By Eric Hansen
South Bend Tribune
SOUTH BEND — By the end of perhaps the longest press conference of the Brian Kelly Era, the third-year Notre Dame head football coach was being pushed deep into the hypothetical.
If No. 1 quarterback Everett Golson is not able to play Saturday for the fifth-ranked Irish (6-0) against BYU (4-3), Kelly admitted there probably still would be a tag-team approach at the QB position.
“We have to make sure that you have to defend a running quarterback,” Kelly said. “That's going to be part of the game plan.”
That running quarterback, junior Andrew Hendrix, was to receive 40 percent of the practice reps Tuesday, with the other 60 percent going to junior Tommy Rees.
Golson was a spectator at Tuesday’s practice session after not being able to pass a computer-based cognitive test Monday. The sophomore suffered a concussion Saturday with 3:24 left in regulation of ND’s 20-13 overtime victory over Stanford.
“There are a number of different things,” Kelly explained. “First of all, there's a balance test, which he passed. There’s also just an exam that he's passed, and then there are symptoms — whether it's sensitivity, agitation, light sensitivity — all those things he's passed. Once he (passes the computer cognitive test), he'll be allowed to go back to practice.
“But there is a protocol. There are standards. They are independent of the head football coach. This is strictly on our medical staff. ... We are seeing great progress.”
Kelly said Golson had missed two Tuesday practices in recent weeks, one because of an achy throwing shoulder, and last week because of a turf toe injury. The coach said he is comfortable with going all the way to Thursday without Golson practicing before he would be pressed to go with plan B.
That would mean the 18th career start for Rees, with Hendrix playing the reliever. If Golson does draw the start, he’ll be trying to become the third ND quarterback in the past 30 years to win his first six starts. The other two are Matt LoVecchio (2000) and Kevin McDougal (1993).
“He's got to take care of the football,” Kelly said of Golson. “He's got to set his feet. He plays sloppy at times, but boy, he competed his butt off. I couldn't be more proud of the guy and the way he competed.”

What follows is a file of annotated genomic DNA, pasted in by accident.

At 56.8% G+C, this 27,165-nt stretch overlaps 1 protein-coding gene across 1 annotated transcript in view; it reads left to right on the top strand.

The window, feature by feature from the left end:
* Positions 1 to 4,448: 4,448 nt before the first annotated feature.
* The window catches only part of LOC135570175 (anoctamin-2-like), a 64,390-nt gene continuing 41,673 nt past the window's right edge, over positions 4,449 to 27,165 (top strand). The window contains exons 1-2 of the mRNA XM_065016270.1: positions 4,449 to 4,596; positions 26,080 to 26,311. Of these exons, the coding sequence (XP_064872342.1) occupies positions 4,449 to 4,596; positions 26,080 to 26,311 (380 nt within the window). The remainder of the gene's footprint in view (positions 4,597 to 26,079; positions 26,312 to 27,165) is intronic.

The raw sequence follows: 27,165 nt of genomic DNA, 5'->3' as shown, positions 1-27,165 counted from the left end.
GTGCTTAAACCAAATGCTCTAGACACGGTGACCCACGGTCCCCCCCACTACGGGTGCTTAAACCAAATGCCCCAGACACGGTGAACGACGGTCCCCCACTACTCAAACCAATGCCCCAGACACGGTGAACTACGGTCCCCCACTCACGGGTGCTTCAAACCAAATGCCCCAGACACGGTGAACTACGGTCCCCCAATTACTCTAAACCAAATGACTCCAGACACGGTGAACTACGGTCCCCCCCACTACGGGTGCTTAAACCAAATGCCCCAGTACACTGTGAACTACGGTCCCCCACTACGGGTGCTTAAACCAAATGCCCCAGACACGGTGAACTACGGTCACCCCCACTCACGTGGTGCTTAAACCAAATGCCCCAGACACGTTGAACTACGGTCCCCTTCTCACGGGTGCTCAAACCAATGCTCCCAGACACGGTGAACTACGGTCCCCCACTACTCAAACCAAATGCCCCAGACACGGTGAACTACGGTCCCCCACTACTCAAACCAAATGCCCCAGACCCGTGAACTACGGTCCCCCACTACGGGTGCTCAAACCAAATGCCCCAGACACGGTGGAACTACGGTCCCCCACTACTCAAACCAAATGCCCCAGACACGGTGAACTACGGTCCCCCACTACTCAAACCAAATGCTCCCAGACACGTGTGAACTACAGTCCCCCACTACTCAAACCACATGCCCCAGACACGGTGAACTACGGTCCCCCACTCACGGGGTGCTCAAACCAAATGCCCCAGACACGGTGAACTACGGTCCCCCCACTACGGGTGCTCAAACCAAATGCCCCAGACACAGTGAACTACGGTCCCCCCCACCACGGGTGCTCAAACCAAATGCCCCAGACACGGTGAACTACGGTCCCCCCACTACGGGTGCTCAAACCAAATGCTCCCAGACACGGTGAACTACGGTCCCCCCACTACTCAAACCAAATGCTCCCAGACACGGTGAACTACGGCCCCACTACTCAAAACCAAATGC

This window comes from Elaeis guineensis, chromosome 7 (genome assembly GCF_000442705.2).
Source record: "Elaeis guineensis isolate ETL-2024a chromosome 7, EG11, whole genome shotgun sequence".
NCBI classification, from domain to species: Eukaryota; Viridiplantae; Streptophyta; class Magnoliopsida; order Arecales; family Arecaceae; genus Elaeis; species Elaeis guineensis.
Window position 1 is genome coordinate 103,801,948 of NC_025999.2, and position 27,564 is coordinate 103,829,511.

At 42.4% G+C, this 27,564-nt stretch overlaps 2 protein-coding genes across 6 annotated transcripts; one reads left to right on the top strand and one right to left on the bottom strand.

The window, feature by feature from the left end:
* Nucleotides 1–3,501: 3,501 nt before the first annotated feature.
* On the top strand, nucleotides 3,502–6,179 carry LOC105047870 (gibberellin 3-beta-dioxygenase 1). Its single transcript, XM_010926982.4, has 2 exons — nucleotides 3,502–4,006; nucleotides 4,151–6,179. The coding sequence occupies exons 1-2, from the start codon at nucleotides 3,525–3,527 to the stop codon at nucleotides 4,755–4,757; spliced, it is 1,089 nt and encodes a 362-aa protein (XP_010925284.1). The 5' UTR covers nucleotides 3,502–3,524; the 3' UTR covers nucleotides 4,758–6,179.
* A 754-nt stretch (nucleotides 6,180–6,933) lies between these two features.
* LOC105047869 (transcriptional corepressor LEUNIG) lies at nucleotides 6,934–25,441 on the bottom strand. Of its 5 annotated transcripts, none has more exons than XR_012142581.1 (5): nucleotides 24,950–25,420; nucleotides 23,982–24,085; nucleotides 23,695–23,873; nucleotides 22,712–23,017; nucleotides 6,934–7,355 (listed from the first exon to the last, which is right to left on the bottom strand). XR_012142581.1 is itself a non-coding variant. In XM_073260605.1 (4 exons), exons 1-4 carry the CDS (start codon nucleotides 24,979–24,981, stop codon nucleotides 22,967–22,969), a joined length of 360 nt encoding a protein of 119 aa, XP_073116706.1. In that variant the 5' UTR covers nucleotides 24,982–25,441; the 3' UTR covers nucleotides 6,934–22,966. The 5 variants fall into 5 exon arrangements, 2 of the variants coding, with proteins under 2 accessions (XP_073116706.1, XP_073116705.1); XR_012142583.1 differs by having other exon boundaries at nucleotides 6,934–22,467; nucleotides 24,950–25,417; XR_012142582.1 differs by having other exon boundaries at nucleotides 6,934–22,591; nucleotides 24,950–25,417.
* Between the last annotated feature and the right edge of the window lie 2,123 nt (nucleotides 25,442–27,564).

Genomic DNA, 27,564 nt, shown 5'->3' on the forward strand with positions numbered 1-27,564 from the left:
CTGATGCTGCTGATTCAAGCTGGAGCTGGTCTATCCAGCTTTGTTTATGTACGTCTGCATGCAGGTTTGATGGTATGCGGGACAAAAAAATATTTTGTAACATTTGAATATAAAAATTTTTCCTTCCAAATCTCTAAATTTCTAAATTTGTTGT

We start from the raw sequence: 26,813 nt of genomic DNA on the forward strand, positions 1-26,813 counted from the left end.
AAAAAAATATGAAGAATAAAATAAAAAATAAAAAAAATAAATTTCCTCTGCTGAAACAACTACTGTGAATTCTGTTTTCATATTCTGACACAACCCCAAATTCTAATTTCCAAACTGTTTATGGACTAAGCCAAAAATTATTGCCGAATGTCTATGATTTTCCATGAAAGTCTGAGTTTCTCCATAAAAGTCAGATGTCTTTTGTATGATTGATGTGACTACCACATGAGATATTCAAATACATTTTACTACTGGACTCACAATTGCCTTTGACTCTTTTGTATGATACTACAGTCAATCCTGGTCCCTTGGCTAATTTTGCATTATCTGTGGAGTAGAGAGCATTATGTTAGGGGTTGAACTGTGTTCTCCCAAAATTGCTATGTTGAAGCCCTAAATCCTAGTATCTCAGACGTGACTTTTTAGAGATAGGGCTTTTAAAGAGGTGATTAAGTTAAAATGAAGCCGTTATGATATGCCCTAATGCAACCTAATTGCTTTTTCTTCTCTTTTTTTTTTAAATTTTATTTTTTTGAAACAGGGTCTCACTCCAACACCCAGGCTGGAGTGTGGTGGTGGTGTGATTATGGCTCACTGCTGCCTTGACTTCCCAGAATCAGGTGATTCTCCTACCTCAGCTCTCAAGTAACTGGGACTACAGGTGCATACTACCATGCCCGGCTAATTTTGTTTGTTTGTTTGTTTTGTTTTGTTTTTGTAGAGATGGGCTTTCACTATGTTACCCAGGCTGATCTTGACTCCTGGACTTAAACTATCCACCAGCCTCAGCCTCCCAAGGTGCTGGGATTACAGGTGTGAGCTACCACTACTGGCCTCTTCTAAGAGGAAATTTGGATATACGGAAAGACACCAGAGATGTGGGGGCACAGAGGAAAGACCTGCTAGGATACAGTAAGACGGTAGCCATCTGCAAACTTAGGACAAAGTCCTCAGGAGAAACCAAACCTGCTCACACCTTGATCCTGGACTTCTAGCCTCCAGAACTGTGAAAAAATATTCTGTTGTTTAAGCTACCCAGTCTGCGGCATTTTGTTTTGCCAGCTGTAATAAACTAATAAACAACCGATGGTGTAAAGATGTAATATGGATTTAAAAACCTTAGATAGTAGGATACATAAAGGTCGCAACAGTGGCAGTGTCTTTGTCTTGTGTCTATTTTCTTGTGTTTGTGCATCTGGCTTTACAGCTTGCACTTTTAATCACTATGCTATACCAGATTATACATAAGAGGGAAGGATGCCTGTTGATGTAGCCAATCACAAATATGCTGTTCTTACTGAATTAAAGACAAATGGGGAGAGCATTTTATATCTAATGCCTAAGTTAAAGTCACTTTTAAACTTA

BOWLFUL OF SPECULATION: If the season ended today, Notre Dame would be headed to a BCS bowl, and the selection order for at-large teams would go as follows: 1. Sugar, 2. Rose, 3. Fiesta, 4. Sugar, 5. Orange.
The Sugar and Rose jump to the front of the order, because they would each lose a conference tie-in team, No. 1 Alabama and No. 2 Oregon, to the BCS National Championship Game.
In any other year, it would figure a fifth-ranked ND team would be the top choice of at-large teams, but New Orleans is a finalist to host the new Champions Bowl, matching the SEC and Big 12 champs beginning in 2014.
According to one bowl insider, there’s no way the Sugar Bowl would want to rankle anyone within the SEC at this juncture, so another SEC team would come off the board with the first pick.
“There will be the most politics ever involved in bowl selections this year,” the source said.
An SEC-ND matchup would still be possible, but the source said the Fiesta would probably grab ND to match up with the Big 12 champ before the Sugar Bowl could choose again.
The only compromise along those lines is if Oklahoma overtook Kansas State to win the Big 12, setting up an Irish-Sooners rematch, which wouldn’t be a desirable scenario. Then the Sugar would come into play.
The Rose would be expected to pick another Pac-12 team to replace Oregon. The Orange would probably love to match ND against the ACC champ, but wouldn’t likely get the chance.
Notre Dame needs to finish in the top eight of the BCS standings to be guaranteed a spot in the BCS lineup and in the top 14 to be considered.